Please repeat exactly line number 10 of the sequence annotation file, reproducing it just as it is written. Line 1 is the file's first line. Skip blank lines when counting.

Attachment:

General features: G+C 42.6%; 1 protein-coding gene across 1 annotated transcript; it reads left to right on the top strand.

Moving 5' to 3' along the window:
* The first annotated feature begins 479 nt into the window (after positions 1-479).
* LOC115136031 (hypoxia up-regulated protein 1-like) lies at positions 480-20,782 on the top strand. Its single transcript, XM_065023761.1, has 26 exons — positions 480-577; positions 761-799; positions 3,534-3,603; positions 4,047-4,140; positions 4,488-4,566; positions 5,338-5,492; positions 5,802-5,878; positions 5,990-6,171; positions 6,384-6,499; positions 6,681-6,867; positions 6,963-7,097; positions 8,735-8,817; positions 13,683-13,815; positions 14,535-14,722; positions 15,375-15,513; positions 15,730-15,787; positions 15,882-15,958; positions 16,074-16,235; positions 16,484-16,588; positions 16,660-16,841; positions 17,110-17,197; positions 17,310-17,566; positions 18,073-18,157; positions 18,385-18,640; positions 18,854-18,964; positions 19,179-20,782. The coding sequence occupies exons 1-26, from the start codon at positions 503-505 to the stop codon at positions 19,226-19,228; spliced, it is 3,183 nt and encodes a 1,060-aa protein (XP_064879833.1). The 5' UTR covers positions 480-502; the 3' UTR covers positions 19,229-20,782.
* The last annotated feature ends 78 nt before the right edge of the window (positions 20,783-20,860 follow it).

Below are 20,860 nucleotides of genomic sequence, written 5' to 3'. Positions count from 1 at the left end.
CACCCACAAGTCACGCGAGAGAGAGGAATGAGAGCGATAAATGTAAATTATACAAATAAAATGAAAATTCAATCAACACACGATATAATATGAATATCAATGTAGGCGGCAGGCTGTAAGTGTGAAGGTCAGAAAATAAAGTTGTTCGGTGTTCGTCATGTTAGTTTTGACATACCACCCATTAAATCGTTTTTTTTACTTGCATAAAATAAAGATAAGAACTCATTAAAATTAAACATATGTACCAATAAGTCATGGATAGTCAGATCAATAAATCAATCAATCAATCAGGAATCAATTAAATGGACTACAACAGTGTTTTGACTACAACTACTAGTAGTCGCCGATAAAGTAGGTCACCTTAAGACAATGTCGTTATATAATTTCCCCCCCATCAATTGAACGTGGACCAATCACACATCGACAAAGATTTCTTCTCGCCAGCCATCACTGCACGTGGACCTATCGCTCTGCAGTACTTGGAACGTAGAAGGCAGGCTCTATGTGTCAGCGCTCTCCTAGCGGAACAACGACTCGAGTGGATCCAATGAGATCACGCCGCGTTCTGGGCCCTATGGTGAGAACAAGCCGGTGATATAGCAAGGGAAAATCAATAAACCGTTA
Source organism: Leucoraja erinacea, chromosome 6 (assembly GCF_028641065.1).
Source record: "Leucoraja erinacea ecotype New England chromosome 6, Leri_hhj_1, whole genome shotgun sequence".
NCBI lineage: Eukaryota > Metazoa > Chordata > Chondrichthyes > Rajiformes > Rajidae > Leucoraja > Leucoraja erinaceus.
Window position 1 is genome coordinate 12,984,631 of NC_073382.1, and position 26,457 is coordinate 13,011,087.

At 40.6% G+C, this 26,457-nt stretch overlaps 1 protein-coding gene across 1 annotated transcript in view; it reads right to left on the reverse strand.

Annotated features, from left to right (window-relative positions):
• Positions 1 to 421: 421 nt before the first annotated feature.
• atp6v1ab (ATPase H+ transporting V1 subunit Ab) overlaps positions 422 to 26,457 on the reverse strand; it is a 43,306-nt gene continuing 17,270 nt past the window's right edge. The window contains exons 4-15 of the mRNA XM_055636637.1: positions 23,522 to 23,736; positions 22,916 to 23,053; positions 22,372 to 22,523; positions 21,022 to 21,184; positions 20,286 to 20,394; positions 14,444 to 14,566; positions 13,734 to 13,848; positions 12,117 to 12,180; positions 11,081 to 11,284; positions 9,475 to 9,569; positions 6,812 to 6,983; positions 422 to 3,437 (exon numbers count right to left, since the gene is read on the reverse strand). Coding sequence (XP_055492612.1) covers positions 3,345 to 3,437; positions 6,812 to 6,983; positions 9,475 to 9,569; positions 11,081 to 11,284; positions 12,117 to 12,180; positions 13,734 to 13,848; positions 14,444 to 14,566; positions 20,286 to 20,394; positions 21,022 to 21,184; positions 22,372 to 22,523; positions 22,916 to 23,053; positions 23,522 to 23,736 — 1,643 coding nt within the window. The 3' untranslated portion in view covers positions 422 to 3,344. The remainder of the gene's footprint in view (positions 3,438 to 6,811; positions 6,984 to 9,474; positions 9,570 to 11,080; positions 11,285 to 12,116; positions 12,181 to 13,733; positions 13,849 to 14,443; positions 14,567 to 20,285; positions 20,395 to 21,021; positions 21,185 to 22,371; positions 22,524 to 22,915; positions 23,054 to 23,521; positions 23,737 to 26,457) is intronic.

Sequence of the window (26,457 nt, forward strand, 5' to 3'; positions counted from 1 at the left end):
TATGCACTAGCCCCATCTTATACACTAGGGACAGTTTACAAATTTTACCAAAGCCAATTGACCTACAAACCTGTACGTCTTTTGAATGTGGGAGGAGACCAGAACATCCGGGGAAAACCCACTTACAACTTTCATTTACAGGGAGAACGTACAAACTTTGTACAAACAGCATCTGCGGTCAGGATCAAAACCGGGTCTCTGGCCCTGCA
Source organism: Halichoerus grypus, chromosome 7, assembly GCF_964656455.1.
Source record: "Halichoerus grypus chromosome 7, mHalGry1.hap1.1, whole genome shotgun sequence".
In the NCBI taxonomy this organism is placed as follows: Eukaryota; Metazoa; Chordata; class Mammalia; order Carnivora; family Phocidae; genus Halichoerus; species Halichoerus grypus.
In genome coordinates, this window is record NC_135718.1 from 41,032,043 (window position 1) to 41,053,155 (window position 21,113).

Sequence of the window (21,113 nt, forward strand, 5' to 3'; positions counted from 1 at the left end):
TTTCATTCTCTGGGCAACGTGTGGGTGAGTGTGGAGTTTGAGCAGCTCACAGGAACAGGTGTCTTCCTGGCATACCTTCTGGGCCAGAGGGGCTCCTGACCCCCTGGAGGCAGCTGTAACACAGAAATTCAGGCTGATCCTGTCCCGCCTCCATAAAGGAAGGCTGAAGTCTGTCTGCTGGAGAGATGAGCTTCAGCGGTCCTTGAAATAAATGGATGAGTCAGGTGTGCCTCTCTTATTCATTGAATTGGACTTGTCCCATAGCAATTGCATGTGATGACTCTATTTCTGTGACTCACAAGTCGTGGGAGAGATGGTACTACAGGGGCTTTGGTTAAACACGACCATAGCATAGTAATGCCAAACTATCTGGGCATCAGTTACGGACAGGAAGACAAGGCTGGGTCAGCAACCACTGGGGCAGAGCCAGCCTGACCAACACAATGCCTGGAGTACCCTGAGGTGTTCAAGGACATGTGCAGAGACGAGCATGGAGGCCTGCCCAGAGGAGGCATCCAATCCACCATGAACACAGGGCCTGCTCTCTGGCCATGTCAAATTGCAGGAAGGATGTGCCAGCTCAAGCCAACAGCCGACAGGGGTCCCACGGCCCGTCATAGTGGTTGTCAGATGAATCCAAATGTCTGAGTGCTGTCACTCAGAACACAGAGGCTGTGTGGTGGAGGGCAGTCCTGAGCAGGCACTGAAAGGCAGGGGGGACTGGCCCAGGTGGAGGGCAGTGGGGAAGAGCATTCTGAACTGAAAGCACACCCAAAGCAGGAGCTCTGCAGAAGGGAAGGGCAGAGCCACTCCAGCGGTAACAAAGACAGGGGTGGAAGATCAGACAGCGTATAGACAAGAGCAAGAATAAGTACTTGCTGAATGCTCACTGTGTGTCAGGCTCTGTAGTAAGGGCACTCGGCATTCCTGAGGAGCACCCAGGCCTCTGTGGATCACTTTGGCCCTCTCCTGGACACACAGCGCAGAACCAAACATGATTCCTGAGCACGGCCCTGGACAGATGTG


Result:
NCBI lineage: Eukaryota > Metazoa > Chordata > Chondrichthyes > Rajiformes > Rajidae > Leucoraja > Leucoraja erinaceus.